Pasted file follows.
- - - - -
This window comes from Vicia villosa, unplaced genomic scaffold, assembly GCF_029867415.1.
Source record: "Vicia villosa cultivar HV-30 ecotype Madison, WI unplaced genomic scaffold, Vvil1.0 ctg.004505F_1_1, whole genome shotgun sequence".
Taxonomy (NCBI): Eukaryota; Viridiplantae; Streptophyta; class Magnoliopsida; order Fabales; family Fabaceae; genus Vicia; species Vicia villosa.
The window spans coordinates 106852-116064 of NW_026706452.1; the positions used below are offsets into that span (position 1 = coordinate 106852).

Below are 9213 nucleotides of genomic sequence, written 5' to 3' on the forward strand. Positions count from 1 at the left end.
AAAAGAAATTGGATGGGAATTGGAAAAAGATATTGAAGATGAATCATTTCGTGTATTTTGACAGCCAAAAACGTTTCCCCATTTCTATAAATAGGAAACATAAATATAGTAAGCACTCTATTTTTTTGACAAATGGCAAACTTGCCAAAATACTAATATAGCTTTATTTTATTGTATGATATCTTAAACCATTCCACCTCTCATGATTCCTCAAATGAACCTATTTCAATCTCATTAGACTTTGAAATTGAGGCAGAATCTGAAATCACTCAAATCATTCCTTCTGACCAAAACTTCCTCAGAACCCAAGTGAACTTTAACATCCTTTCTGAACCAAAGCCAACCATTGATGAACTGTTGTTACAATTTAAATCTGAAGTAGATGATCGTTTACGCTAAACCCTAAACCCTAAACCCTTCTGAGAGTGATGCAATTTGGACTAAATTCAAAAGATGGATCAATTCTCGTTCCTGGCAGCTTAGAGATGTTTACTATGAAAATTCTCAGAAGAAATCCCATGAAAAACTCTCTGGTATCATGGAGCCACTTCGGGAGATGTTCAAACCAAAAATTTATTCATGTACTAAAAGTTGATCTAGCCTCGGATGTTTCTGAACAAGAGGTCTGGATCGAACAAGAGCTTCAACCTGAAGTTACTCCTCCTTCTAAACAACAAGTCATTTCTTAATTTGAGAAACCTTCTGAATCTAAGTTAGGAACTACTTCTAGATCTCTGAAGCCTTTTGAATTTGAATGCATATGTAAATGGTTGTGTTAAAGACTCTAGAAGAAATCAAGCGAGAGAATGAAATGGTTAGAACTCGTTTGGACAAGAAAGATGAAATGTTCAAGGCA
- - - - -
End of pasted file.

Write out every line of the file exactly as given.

This window comes from Vicia villosa, unplaced genomic scaffold, assembly GCF_029867415.1.
Source record: "Vicia villosa cultivar HV-30 ecotype Madison, WI unplaced genomic scaffold, Vvil1.0 ctg.004505F_1_1, whole genome shotgun sequence".
Taxonomy (NCBI): Eukaryota; Viridiplantae; Streptophyta; class Magnoliopsida; order Fabales; family Fabaceae; genus Vicia; species Vicia villosa.
The window spans coordinates 106852-116064 of NW_026706452.1; the positions used below are offsets into that span (position 1 = coordinate 106852).

Below are 9213 nucleotides of genomic sequence, written 5' to 3' on the forward strand. Positions count from 1 at the left end.
AAAAGAAATTGGATGGGAATTGGAAAAAGATATTGAAGATGAATCATTTCGTGTATTTTGACAGCCAAAAACGTTTCCCCATTTCTATAAATAGGAAACATAAATATAGTAAGCACTCTATTTTTTTGACAAATGGCAAACTTGCCAAAATACTAATATAGCTTTATTTTATTGTATGATATCTTAAACCATTCCACCTCTCATGATTCCTCAAATGAACCTATTTCAATCTCATTAGACTTTGAAATTGAGGCAGAATCTGAAATCACTCAAATCATTCCTTCTGACCAAAACTTCCTCAGAACCCAAGTGAACTTTAACATCCTTTCTGAACCAAAGCCAACCATTGATGAACTGTTGTTACAATTTAAATCTGAAGTAGATGATCGTTTACGCTAAACCCTAAACCCTAAACCCTTCTGAGAGTGATGCAATTTGGACTAAATTCAAAAGATGGATCAATTCTCGTTCCTGGCAGCTTAGAGATGTTTACTATGAAAATTCTCAGAAGAAATCCCATGAAAAACTCTCTGGTATCATGGAGCCACTTCGGGAGATGTTCAAACCAAAAATTTATTCATGTACTAAAAGTTGATCTAGCCTCGGATGTTTCTGAACAAGAGGTCTGGATCGAACAAGAGCTTCAACCTGAAGTTACTCCTCCTTCTAAACAACAAGTCATTTCTTAATTTGAGAAACCTTCTGAATCTAAGTTAGGAACTACTTCTAGATCTCTGAAGCCTTTTGAATTTGAATGCATATGTAAATGGTTGTGTTAAAGACTCTAGAAGAAATCAAGCGAGAGAATGAAATGGTTAGAACTCGTTTGGACAAGAAAGATGAAATGTTCAAGGCA